# Solving a linear circuit

Tags:
1. Dec 19, 2016

### diredragon

1. The problem statement, all variables and given/known data

In the circuit above $E_1=E_2=E_3$, $Ig_1=Ig_2=Ig_3$ and $R_1=R_2=R_3=R_4$. In the case when the switched is closed the power of the ideal generator $E_2$ equals $P_{E_2}=-30W$. Then the switch opens. Calculate the $ΔP_{E_1}$.
2. Relevant equations
3. The attempt at a solution

First i express the power of the generator 2 as the product of its voltage and the current it produces. So:
$P_{E_2}=E_2*I_2$ (some $I_2$ that's flowing out of the generator). Then to calculate the power of the first generator i need to see how this current that the second generates distorts the first. I take the Kirchhoff's first rule of current flow to the node which connect the $Ig_2$ an $R_1$
$-I_2-I_1-Ig_1-Ig_2=0$
From there $I_1=-Ig_2-Ig_1-I_2$
When the switch is closed i get $I_1'=-Ig_2-Ig_1$. This is the point where im stuck. The difference is in the $I_2$ factor. So the difference in the energy is just $E_1*I_2$? That would be the same as the given energy so my difference would be $-30W$, but i get $30W$ as the result in the book. Where am i wrong?

2. Dec 19, 2016

### Staff: Mentor

I think you're right and the book got the sign wrong.

3. Dec 20, 2016

### diredragon

The difference is that in my case, the second state ( open switch ) generator 2 has less energy than the open state. The other way around is in the book. So im correct?

4. Dec 20, 2016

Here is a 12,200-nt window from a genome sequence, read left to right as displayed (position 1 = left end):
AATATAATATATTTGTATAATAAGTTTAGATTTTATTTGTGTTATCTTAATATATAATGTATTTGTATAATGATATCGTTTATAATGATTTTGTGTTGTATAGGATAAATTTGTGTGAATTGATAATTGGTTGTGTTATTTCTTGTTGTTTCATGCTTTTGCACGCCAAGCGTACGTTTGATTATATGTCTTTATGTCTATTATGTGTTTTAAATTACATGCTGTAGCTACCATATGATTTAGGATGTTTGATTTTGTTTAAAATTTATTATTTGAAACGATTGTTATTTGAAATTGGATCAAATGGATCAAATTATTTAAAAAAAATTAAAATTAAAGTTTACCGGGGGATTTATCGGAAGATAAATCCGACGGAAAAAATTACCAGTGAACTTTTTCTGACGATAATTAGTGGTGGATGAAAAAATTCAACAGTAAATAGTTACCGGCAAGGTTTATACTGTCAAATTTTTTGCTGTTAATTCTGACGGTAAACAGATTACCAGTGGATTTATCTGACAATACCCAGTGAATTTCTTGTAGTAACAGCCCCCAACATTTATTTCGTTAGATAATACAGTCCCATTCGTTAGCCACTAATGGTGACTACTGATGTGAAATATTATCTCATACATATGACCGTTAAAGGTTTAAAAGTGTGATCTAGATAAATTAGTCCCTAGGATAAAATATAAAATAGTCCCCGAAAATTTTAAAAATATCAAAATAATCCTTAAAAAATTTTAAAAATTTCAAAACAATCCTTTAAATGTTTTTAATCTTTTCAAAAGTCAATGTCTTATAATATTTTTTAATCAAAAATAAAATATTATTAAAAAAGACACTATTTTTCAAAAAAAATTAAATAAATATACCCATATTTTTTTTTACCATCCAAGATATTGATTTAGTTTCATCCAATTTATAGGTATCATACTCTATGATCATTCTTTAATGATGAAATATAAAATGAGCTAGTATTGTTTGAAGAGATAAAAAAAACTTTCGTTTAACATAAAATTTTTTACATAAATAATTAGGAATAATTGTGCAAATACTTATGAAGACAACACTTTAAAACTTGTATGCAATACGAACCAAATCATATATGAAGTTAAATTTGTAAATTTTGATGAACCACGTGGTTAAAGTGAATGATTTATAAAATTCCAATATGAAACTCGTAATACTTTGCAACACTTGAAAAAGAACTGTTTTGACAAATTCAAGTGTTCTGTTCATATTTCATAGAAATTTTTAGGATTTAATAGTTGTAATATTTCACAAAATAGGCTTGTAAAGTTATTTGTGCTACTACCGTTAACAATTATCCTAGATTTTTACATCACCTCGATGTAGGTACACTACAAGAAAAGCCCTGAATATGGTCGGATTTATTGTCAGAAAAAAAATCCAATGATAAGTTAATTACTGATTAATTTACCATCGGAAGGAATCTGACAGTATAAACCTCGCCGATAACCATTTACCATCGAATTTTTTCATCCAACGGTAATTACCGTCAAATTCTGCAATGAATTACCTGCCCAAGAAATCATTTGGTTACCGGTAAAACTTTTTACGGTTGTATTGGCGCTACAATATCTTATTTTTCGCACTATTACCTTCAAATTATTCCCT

### Staff: Mentor

I interpreted the problem statement phrase, "In the case when the switched is closed the power of the ideal generator $E_2$ equals $P_{E_2}=-30W$" to mean that E2 was consuming 30 W of power from the circuit. This may have been an error on my part depending on how that quantity is defined.

If $P_{E_2}$ is defined by the product of the voltage and the current flowing out of the "+" terminal, then I was correct. However, if $P_{E_2}$ is the product of the voltage and the current flowing into the "+" terminal (thus calculating the consumed power for the component), then that product being negative meant that E2 was in fact sending power into the circuit and not consuming it. In that case my interpretation would be wrong and the book's answer would be correct.

It would be helpful if you could confirm what definition for the power the book applied for finding the power $P_{E_2}$.

5. Dec 20, 2016

### diredragon

It's not stated but i believe that it means that that generator was consuming power so when the switch is open the power should rise by $30W$ so that would be the answer.

6. Dec 20, 2016

### Staff: Mentor

That was my initial interpretation for $P_{E_2}$, too. But that means E1 is also consuming power, and it consumes more power when the switch opens. That means $P_{E_1}$ would go more negative, making $ΔPE_1$ negative.

If you apply the definition for the power of a component being P = VI where I is flowing into the component's defined "+" terminal for the defined potential, then in fact E2 was generating and injecting 30 W into the circuit, not consuming it. Opening the switch would remove that power from the circuit, and E1 would consume less, making its ΔP positive.

7. Dec 20, 2016

### diredragon